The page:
Purpose: To describe the prevalence of vision-related quality of life (VR-QOL) impairment in an elderly UK population sample.
Method: The survey, using the VCM1 questionnaire, was based on an age- and sex-stratified random population sample of 2783 individuals aged 55 years or over.
Results: One thousand eight hundred and forty-six (69.7%) of 2647 eligible subjects responded. One thousand six hundred and eighty-three individuals completed all 10 VCM1 items. Overall the prevalence of a VCM1 score >2.0 ('more than a little' concern about vision) was 4.6% (95% CI = 3.7% to 5.7%), leading to an estimate of more than 550,000 individuals in England with substantial VR-QOL impairment. The prevalence increased with age from 2.1% in the 55-64 year age group to 17.9% in the group aged 85 years and older. The prevalence also increased as social class became lower, from 0 in social class I to 10.2% in social class V, and increased with increasing material deprivation, from 1.2% in the most affluent quintile to 6.8% in the most deprived quintile. Multivariable logistic regression analysis showed that age (p = 0.0001), decreasing social class (p = 0.03) and increasing material deprivation (p = 0.008) were independently associated with VR-QOL impairment (VCM1 score >2.0), whilst gender and means of questionnaire administration were not associated with VR-QOL impairment at the 5% level.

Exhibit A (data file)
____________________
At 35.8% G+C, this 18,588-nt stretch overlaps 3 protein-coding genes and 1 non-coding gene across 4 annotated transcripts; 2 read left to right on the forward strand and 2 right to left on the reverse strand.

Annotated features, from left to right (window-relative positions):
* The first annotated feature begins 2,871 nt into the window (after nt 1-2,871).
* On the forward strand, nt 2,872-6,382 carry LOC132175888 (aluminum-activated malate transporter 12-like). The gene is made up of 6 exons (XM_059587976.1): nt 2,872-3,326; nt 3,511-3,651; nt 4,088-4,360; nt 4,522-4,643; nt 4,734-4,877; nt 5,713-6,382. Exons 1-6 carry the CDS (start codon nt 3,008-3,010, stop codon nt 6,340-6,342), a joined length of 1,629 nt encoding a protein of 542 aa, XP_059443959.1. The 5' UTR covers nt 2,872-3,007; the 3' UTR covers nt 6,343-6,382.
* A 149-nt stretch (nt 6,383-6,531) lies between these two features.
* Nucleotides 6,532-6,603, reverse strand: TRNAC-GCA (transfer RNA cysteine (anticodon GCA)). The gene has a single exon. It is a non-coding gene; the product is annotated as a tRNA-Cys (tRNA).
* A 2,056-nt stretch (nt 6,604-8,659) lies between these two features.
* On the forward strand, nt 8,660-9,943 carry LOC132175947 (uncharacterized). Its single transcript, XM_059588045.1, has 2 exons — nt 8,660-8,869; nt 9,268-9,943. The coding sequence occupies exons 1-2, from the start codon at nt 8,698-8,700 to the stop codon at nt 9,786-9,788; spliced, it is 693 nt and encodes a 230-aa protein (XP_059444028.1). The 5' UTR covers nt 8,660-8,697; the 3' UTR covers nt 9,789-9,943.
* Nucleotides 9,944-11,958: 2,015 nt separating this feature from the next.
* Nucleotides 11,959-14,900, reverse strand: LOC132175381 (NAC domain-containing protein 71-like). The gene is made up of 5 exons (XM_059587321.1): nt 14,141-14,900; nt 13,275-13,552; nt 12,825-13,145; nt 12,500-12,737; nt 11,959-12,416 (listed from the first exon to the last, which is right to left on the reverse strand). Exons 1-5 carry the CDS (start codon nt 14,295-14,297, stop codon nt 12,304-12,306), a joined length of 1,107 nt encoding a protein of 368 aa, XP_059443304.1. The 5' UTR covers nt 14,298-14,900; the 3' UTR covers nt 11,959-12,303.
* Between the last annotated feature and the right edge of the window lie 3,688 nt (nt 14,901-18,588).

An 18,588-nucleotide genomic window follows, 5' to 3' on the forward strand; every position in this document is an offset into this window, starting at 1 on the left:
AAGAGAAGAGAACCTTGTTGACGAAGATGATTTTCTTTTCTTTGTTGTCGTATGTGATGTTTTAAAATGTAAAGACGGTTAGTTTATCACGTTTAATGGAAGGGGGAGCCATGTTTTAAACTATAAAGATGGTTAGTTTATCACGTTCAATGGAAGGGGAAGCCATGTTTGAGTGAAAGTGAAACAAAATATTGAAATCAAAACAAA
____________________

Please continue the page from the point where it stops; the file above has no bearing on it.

Conclusions: The findings suggest a substantial national prevalence of VR-QOL impairment, and are consistent with earlier studies linking ocular disease with social deprivation. Consideration should be given to directing resources more carefully towards groups at higher risk of VR-QOL impairment, in particular the very elderly and socially deprived.